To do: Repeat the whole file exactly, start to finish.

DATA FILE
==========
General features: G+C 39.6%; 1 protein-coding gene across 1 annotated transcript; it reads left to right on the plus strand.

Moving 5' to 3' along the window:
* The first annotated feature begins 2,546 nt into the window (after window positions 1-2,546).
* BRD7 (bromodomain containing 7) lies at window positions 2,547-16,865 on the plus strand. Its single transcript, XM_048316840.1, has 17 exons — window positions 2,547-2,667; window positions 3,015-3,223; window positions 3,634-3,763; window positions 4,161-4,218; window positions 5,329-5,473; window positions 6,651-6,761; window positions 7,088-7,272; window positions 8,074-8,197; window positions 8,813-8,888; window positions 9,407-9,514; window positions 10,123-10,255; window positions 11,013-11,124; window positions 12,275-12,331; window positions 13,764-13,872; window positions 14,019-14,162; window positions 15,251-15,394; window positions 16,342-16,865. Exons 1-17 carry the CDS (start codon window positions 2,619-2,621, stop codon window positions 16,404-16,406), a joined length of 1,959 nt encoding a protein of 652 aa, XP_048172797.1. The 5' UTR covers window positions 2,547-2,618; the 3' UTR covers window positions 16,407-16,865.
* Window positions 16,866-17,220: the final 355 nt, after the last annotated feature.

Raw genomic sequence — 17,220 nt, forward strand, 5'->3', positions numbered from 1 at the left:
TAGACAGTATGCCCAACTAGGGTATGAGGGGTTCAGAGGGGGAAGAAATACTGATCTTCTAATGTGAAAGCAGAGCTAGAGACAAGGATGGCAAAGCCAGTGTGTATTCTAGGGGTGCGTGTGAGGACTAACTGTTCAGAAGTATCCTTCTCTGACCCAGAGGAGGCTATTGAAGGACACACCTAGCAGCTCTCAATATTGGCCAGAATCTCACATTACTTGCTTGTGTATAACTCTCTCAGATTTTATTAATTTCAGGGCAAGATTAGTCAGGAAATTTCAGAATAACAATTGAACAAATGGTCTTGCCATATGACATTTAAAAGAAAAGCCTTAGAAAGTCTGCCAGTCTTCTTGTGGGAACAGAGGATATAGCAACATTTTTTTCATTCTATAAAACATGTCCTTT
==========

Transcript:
General features: G+C 39.6%; 1 protein-coding gene across 1 annotated transcript; it reads left to right on the plus strand.

Moving 5' to 3' along the window:
* The first annotated feature begins 2,546 nt into the window (after window positions 1-2,546).
* BRD7 (bromodomain containing 7) lies at window positions 2,547-16,865 on the plus strand. Its single transcript, XM_048316840.1, has 17 exons — window positions 2,547-2,667; window positions 3,015-3,223; window positions 3,634-3,763; window positions 4,161-4,218; window positions 5,329-5,473; window positions 6,651-6,761; window positions 7,088-7,272; window positions 8,074-8,197; window positions 8,813-8,888; window positions 9,407-9,514; window positions 10,123-10,255; window positions 11,013-11,124; window positions 12,275-12,331; window positions 13,764-13,872; window positions 14,019-14,162; window positions 15,251-15,394; window positions 16,342-16,865. Exons 1-17 carry the CDS (start codon window positions 2,619-2,621, stop codon window positions 16,404-16,406), a joined length of 1,959 nt encoding a protein of 652 aa, XP_048172797.1. The 5' UTR covers window positions 2,547-2,618; the 3' UTR covers window positions 16,407-16,865.
* Window positions 16,866-17,220: the final 355 nt, after the last annotated feature.

Raw genomic sequence — 17,220 nt, forward strand, 5'->3', positions numbered from 1 at the left:
TAGACAGTATGCCCAACTAGGGTATGAGGGGTTCAGAGGGGGAAGAAATACTGATCTTCTAATGTGAAAGCAGAGCTAGAGACAAGGATGGCAAAGCCAGTGTGTATTCTAGGGGTGCGTGTGAGGACTAACTGTTCAGAAGTATCCTTCTCTGACCCAGAGGAGGCTATTGAAGGACACACCTAGCAGCTCTCAATATTGGCCAGAATCTCACATTACTTGCTTGTGTATAACTCTCTCAGATTTTATTAATTTCAGGGCAAGATTAGTCAGGAAATTTCAGAATAACAATTGAACAAATGGTCTTGCCATATGACATTTAAAAGAAAAGCCTTAGAAAGTCTGCCAGTCTTCTTGTGGGAACAGAGGATATAGCAACATTTTTTTCATTCTATAAAACATGTCCTTT